Thursday, April 26, 2018
From the Atlantic:
What is it about dishes? Dan Carlson, an assistant professor of family and consumer studies at the University of Utah, and the lead author of the study, offers one possible reason: “Doing dishes is gross. There is old, moldy food sitting in the sink. If you have kids, there is curdled milk in sippy cups that smells disgusting.” Additionally, unlike some other chores such as cooking or gardening, doing dishes well does not beget compliments, he observes: “What is there to say? ‘Oh, the silverware is so … sparkly’?”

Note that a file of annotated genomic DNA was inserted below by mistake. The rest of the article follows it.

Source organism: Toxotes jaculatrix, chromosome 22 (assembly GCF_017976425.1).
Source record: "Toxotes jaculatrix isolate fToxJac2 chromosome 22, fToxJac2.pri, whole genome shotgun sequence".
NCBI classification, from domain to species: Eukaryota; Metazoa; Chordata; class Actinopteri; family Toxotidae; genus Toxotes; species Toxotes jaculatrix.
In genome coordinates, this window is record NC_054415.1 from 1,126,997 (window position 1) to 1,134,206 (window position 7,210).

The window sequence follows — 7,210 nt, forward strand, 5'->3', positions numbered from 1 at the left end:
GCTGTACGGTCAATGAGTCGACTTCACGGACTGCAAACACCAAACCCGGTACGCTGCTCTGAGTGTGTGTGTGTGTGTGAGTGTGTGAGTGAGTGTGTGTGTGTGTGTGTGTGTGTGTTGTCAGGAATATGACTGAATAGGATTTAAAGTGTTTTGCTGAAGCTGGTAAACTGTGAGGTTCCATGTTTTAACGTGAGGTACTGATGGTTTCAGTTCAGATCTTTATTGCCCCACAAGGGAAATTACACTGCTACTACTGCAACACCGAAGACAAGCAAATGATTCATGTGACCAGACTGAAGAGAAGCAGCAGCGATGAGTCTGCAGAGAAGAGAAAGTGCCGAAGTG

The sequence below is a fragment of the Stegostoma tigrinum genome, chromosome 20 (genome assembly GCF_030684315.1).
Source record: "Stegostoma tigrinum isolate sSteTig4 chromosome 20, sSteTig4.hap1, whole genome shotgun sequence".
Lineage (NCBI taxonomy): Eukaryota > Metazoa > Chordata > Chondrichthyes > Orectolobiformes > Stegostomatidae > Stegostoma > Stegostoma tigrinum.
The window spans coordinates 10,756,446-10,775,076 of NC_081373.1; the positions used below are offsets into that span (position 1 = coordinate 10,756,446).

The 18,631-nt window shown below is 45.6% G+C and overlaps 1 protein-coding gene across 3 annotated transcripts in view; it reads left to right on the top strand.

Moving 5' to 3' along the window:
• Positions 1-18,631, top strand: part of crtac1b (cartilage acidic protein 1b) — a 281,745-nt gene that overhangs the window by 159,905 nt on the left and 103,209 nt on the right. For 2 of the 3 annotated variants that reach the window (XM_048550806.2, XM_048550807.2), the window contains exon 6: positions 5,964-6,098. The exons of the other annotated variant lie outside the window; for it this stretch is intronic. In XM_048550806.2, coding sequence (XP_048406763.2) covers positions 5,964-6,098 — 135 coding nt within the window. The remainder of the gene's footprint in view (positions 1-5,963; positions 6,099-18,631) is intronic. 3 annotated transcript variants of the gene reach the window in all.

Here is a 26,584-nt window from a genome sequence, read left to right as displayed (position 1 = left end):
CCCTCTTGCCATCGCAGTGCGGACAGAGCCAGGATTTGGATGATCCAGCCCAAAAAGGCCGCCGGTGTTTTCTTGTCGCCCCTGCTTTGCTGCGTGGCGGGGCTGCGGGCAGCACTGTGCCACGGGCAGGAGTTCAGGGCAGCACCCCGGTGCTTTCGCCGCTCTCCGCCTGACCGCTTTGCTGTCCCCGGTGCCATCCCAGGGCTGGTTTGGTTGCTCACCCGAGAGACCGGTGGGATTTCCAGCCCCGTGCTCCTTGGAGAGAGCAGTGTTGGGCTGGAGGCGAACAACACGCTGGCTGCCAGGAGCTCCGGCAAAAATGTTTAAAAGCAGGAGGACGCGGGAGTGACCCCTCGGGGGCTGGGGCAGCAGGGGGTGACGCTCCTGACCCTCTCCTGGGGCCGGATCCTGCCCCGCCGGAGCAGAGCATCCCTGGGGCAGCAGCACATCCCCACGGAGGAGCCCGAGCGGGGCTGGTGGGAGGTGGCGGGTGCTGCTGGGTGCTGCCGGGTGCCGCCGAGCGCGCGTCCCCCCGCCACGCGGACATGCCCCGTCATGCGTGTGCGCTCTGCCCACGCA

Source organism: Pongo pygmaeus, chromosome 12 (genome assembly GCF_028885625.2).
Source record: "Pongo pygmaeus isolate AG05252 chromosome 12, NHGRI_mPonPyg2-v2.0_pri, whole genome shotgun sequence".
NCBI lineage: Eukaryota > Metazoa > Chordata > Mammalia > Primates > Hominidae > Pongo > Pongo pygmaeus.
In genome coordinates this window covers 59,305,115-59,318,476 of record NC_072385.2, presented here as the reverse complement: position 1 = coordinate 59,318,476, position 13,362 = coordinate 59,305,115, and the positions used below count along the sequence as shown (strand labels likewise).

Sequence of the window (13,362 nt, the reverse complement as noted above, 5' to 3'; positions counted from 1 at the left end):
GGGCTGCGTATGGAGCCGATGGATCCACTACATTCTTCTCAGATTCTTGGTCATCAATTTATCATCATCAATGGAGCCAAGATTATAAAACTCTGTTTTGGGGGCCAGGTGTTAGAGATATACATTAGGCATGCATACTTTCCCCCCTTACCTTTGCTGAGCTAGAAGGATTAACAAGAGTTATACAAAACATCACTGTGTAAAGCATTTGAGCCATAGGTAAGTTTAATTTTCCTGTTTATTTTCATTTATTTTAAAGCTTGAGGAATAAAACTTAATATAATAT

The most unpopular household tasks, Carlson told me, also tend to be the ones most often associated with women. Traditionally, women have shouldered full responsibility for chores that involve cleaning up after someone else: doing the laundry, cleaning the toilet, washing dishes. Men, on the other hand, are often associated with mowing the lawn, taking out the trash, washing the car—tasks that don’t require getting up close and personal with somebody else’s daily grime. Today, women who have to shoulder those traditionally female chores alone “see themselves as relegated to the tasks that people don’t find desirable,” Carlson said. That breeds resentment.
Read more here.